The terminal markets are subject to the vagaries of the weather, and Boston is a frequent target of Mother Nature’s whims, from torrential rains and significant snowstorms to hurricanes.
That’s why city officials in Chelsea, Mass., are engaged in a project to add additional marshland by the New England Produce Center (NEPC) market to soak up water and minimize the fallout from a major storm surge.
Any such shift in sea level has the potential to shut down the center and surrounding businesses (including the nearby Boston Market Terminal), which, of course, would have an impact on the East Coast food supply.
Then there’s the onset of winter, always a wild card.
“The biggest challenge we have is if it’s a bad New England winter,” says Anthony Sharrino, president of Eaton & Eustis Company. “That really puts the brakes on—if we get a lot of snow, people can’t get around or get out of their houses.”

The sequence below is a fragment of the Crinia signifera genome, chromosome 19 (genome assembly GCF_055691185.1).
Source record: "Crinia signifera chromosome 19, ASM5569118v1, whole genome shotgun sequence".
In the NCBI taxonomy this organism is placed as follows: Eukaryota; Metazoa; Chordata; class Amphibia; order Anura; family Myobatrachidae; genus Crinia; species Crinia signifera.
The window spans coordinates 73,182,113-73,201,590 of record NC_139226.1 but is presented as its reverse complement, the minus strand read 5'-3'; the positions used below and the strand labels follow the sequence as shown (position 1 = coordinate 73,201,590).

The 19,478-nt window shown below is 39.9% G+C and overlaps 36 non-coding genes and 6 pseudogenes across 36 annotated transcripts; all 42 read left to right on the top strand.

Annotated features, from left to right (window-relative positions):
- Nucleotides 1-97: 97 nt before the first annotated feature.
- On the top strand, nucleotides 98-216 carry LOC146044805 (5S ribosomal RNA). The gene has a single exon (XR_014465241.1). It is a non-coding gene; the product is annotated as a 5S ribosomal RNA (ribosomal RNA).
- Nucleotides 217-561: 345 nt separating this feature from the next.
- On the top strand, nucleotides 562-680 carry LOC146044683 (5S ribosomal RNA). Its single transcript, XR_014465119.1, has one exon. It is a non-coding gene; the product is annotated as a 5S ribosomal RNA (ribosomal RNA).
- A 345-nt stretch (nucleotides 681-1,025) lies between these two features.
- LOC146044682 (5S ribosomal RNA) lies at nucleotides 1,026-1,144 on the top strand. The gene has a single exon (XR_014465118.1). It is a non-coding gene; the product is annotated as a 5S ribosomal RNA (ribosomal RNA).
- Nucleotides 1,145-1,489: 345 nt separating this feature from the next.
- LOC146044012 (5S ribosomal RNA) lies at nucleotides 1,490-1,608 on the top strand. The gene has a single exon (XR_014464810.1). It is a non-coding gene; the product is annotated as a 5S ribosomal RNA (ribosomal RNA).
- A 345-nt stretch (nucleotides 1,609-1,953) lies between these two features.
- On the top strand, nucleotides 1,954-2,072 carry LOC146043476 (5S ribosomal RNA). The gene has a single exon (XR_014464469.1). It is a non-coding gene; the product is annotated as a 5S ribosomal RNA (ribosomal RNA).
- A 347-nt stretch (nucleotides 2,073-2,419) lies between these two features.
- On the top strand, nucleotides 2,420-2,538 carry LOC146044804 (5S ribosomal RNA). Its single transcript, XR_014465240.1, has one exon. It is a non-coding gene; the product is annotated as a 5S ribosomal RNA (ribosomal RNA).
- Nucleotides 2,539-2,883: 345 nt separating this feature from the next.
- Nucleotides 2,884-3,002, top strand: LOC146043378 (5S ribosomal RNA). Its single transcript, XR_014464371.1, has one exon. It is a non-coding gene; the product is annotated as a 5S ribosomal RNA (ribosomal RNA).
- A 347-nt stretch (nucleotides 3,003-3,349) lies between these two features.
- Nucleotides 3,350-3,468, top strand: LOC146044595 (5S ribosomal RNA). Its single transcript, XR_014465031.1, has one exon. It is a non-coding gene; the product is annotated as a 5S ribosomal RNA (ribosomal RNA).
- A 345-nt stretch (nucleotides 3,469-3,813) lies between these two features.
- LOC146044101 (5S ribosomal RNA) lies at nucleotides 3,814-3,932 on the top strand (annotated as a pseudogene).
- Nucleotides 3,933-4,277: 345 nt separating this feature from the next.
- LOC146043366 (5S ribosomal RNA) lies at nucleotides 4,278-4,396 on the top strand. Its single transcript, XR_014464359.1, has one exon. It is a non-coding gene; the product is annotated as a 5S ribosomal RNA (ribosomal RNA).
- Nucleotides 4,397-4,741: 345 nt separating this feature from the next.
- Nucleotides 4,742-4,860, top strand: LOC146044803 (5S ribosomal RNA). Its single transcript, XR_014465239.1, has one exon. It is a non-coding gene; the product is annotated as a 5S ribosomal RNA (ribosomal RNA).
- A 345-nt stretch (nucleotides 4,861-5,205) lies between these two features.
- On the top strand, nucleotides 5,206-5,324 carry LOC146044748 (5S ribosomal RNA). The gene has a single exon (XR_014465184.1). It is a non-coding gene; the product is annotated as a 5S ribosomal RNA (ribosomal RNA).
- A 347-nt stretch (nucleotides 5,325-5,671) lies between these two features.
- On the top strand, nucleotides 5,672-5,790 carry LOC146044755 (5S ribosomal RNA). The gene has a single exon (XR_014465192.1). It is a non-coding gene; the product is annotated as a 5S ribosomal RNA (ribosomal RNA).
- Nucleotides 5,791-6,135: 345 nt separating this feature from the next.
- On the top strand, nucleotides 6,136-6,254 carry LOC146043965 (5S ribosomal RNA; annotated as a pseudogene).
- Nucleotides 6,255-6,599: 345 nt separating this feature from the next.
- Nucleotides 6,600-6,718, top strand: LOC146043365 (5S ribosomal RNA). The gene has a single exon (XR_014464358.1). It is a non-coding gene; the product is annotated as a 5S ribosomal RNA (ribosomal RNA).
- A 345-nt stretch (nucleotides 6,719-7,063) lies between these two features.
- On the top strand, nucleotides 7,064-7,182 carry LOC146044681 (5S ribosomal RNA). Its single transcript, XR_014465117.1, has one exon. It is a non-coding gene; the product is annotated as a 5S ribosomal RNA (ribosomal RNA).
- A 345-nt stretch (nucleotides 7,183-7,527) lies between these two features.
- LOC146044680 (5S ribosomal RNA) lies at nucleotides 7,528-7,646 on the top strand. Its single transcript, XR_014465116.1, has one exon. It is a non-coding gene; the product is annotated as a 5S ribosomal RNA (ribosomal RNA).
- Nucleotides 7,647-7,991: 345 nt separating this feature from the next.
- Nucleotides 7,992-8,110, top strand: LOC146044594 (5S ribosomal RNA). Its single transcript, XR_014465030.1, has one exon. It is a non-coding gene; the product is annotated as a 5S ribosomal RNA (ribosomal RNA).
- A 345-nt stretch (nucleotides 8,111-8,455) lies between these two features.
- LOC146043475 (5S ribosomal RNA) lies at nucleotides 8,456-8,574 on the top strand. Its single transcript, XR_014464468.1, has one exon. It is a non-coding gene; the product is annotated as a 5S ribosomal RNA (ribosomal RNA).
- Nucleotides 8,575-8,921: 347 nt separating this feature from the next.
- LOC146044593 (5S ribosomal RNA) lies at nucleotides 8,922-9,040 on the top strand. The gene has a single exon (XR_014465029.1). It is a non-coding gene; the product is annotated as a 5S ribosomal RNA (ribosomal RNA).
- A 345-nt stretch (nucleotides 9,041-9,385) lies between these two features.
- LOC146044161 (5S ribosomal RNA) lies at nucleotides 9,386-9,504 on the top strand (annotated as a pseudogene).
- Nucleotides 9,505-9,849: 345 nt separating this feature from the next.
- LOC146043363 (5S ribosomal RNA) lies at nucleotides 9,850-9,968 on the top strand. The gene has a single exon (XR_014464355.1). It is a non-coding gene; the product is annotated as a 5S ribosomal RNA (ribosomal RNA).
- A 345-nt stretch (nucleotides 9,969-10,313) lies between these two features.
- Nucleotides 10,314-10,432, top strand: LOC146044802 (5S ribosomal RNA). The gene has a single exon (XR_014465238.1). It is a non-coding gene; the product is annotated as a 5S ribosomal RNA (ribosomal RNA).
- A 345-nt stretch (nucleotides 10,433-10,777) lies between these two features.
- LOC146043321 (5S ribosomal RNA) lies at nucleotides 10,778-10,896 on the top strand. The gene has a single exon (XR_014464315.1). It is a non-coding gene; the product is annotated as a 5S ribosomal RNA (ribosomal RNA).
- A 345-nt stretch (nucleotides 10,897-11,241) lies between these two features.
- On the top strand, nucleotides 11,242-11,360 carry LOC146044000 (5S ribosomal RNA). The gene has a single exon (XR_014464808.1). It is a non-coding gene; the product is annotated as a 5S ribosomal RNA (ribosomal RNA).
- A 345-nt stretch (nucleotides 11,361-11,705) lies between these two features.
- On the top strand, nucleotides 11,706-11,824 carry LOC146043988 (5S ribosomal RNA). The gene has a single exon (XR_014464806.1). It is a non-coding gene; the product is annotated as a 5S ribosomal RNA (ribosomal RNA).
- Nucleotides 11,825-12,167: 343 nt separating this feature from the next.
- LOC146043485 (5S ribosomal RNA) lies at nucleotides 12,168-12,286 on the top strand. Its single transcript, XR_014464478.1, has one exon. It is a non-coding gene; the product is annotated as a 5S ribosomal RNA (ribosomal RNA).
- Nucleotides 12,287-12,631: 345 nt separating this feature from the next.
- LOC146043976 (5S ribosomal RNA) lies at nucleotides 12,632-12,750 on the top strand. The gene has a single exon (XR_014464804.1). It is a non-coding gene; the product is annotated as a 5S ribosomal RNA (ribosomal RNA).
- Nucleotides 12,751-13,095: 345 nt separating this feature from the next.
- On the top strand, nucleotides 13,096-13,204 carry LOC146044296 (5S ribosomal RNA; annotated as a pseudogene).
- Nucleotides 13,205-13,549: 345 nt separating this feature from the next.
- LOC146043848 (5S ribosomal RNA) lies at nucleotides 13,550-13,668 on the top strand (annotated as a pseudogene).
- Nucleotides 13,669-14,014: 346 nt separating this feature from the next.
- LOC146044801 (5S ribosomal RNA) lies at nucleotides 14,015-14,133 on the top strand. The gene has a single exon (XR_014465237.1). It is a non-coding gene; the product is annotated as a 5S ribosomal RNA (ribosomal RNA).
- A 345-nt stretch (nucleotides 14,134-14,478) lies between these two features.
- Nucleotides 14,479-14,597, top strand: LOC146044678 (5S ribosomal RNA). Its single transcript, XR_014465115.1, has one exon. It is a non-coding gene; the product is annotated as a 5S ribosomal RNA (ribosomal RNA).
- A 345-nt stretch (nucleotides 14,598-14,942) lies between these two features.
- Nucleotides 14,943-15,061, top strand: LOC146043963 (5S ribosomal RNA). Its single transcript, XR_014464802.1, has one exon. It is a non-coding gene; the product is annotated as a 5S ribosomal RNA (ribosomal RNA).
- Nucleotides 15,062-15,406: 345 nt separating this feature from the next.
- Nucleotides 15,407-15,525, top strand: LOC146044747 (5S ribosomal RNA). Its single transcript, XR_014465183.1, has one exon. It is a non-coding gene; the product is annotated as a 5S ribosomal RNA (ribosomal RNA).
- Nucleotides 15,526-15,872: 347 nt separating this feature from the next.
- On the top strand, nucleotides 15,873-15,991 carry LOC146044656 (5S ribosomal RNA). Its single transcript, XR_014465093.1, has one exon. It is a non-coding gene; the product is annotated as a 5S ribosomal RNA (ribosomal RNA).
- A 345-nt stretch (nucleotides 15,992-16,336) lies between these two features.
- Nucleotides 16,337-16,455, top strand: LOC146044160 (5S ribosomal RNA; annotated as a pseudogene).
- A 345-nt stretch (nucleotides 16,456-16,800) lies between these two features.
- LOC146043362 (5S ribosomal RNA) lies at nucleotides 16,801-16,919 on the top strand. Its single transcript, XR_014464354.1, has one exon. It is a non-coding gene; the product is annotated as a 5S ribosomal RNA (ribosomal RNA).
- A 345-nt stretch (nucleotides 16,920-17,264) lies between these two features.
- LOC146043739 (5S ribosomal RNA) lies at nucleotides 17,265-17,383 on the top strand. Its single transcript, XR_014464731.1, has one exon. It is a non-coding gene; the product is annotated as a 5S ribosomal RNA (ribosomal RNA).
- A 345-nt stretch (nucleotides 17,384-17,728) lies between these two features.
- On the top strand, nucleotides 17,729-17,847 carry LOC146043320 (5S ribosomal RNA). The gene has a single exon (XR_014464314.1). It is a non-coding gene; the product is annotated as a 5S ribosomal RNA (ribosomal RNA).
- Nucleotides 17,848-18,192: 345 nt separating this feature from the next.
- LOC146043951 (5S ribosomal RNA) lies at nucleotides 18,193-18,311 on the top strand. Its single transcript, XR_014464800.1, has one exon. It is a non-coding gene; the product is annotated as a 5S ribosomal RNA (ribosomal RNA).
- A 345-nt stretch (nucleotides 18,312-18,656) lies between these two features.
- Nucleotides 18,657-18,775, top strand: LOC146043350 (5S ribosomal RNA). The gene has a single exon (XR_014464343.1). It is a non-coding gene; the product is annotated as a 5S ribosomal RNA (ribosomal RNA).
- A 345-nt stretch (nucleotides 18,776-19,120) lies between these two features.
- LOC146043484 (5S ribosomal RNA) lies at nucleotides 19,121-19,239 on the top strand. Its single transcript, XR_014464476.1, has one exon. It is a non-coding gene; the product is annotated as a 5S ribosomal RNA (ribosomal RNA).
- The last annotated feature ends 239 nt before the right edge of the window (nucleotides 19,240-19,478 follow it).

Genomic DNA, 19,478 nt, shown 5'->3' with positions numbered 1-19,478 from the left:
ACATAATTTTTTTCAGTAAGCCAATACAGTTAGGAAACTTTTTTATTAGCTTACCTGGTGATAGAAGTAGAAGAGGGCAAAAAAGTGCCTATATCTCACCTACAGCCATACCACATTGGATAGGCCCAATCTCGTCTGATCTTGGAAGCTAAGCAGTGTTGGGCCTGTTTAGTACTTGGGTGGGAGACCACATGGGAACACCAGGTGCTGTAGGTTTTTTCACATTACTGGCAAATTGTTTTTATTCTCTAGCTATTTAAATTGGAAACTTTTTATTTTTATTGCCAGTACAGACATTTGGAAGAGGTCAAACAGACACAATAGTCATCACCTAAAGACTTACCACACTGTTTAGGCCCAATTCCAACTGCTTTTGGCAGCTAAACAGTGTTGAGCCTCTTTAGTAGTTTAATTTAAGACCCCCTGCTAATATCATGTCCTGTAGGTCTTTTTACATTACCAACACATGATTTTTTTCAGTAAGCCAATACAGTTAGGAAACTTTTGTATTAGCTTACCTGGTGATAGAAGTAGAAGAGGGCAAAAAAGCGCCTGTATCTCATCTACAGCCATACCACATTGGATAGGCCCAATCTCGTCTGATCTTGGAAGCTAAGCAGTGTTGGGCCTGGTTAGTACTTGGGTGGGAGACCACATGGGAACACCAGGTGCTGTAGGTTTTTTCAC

Another possible challenge is international trade.
There is some concern at the markets about potential fallout from a trade war. “We really don’t know what’s going to happen,” says Dominic J. Cavallaro, Jr., president of John Cerasuolo Company, Inc. on the NEPC. “We’ll have to see how it plays out.”
Sharrino, too, is waiting to see, though he is concerned about China’s tariffs on walnuts and almonds, which could cause oversupply at the markets and force prices down.
Whatever happens in immediate future or a few years down the road, the Boston Market Terminal and New England Produce Center will be around, serving the needs of the city and its customers near and far.
Despite squeezed margins and hiccups here and there, merchants are soldiering on amid steady demand for the markets’ offerings.
For Sharrino, it’s a trifecta: “We’re having a pretty good year,” he shares. “The economy is good, the stock market is up, and consumer confidence is up.”
This is an excerpt from the most recent Produce Blueprints quarterly journal. Click here to read the full article.